Today was Fabio’s birthday. Naturally, I had a four course dinner planned, and we had all been looking forward to it all week (and you can look forward to reading about it soon). Unfortunately, the guest of honour has come down with a really nasty cold, and since he can’t taste anything, requested we postpone the dinner. Fair enough, but we still needed to eat, and a birthday is no time for a slouch meal, tastebuds or not.

I decided that I needed to make something still a little bit special, an occasional type of meal, very delicious for me, with lots of great textures for Fabio (because texture is something at least), but using only the few ingredients I had on hand not set aside for the four course meal.  I opened the fridge hoping for inspiration, and was dismayed to find only cabbage and kale. Hmm…perhaps a trip to the shop was required after all. Then I remembered the purple sweet potato, and suddenly inspiration was born.

This potato was always destined for greatness. I saw it at the supermarket a few days ago, all by itself with no purple friends in a sea of orange. How nobody else had spotted this special variety of potato and snatched it up I don’t know, but after making these tacos, I know it must have been fate. It called out to me to take it home and make it into something delicious, and that I did. I realised this evening that a purple sweet potato, with it’s firm, starchy flesh would make the best tacos de papas I had ever eaten. And thus, dinner was made and happiness was, until there was sadness, because all were gone.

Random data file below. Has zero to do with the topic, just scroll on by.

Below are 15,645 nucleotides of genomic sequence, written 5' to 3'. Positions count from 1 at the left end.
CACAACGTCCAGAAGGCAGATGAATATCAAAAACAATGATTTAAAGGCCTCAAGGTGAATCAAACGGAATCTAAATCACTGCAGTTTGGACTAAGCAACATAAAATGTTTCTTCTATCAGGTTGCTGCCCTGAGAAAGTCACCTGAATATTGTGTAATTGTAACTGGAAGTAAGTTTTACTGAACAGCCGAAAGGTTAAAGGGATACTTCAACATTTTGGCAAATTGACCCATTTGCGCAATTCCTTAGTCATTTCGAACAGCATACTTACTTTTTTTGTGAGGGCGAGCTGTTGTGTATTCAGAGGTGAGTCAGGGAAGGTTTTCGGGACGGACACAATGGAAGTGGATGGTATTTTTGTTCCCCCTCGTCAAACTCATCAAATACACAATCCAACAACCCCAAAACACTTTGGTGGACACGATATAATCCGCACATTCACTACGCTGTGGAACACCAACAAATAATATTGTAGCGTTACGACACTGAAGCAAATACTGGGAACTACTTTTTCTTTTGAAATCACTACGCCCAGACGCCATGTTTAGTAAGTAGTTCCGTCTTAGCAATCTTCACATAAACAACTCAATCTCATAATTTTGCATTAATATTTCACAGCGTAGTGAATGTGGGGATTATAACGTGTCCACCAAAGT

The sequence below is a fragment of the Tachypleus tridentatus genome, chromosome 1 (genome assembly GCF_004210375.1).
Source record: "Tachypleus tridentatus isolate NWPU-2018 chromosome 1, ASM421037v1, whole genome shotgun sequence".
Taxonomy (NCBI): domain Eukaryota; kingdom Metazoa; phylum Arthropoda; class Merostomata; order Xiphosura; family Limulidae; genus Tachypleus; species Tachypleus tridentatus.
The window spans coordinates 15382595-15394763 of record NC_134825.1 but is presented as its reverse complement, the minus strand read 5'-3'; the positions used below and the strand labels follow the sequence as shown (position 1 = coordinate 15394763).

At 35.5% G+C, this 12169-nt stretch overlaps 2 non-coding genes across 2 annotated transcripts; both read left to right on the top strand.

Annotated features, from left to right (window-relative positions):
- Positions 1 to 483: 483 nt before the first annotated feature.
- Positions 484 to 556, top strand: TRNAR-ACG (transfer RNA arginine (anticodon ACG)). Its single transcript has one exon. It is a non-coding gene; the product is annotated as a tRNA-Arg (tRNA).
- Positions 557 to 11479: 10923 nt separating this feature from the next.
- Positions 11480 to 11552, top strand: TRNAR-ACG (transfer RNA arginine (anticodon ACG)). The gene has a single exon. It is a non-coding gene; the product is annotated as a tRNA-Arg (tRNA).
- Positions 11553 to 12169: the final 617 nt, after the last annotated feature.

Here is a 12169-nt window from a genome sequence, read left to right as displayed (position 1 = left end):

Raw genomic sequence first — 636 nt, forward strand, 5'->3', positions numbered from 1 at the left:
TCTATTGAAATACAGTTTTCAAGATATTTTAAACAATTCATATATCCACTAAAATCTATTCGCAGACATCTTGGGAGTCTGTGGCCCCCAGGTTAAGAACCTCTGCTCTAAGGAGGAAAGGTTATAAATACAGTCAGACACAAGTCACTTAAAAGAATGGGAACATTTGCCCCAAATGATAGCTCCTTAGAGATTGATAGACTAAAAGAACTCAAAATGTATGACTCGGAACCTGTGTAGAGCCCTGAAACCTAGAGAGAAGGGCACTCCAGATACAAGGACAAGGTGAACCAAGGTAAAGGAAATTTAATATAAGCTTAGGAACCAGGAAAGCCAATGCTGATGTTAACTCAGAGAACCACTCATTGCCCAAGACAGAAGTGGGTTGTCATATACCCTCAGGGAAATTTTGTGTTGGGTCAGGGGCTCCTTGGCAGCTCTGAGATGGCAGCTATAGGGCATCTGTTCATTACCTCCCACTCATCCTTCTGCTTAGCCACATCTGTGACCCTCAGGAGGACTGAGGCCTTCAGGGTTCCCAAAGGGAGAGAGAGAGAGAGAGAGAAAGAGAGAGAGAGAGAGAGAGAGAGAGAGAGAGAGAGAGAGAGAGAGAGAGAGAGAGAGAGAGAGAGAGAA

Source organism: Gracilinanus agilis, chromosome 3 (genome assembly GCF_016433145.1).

The only thing that could have made these better would have been some thinly sliced radish, but I didn’t have any. They’re amazing without it, but radish always takes potato tacos to the next level.


450g purple skinned sweet potato (the kind with white flesh on the inside), peeled and diced into large pieces

1/4 tsp ground cumin

Sea Salt

8 x 6 inch soft white corn tortillas (preferably freshly home-made)

1 1/2 cups finely sliced red cabbage

1 1/2 cup finely sliced white cabbage

1 cup finely sliced curly kale

2 large spring onions, julienned

1/4 cup thinly sliced radish (optional but recommended)

1 batch bangin’ chipotle dressing

Canola oil for frying


1. Bring a pot of salted water to the boil. Add the potatoes and boil until cooked through, around 8-15 minutes (you are correct, I didn’t time this at all).

2. Meanwhile, toss the cabbage, kale and spring onions together. Spread the salad out onto the serving plates, reserving a handful to top the tacos. Drizzle with 1/3 of the chipotle dressing.

3. Drain the potatoes and return to the pot. Add the cumin and a large pinch of salt and mash. Add salt to taste if required.

4. Scoop out a couple of tablespoons of the mashed potato and drop into the middle of each tortilla. If you aren’t using freshly made tortillas, make sure you soften them first. Press the tortillas closed and smoosh the filling out towards the edges a little. Secure the tops of each taco with a toothpick.

5. Put canola oil into a heavy frying pan 1cm deep. Heat the oil over medium heat to sizzle point. Fry the tacos in batches until crispy and golden, around 2-3 minutes on each side. Place on a paper towel lined plate to drain.

6. Remove the toothpicks from the tacos and arrange on the serving plate over the salad. Sprinkle the remaining salad over the top, along with the radishes if using. Drizzle with the remaining sauce and serve immediately.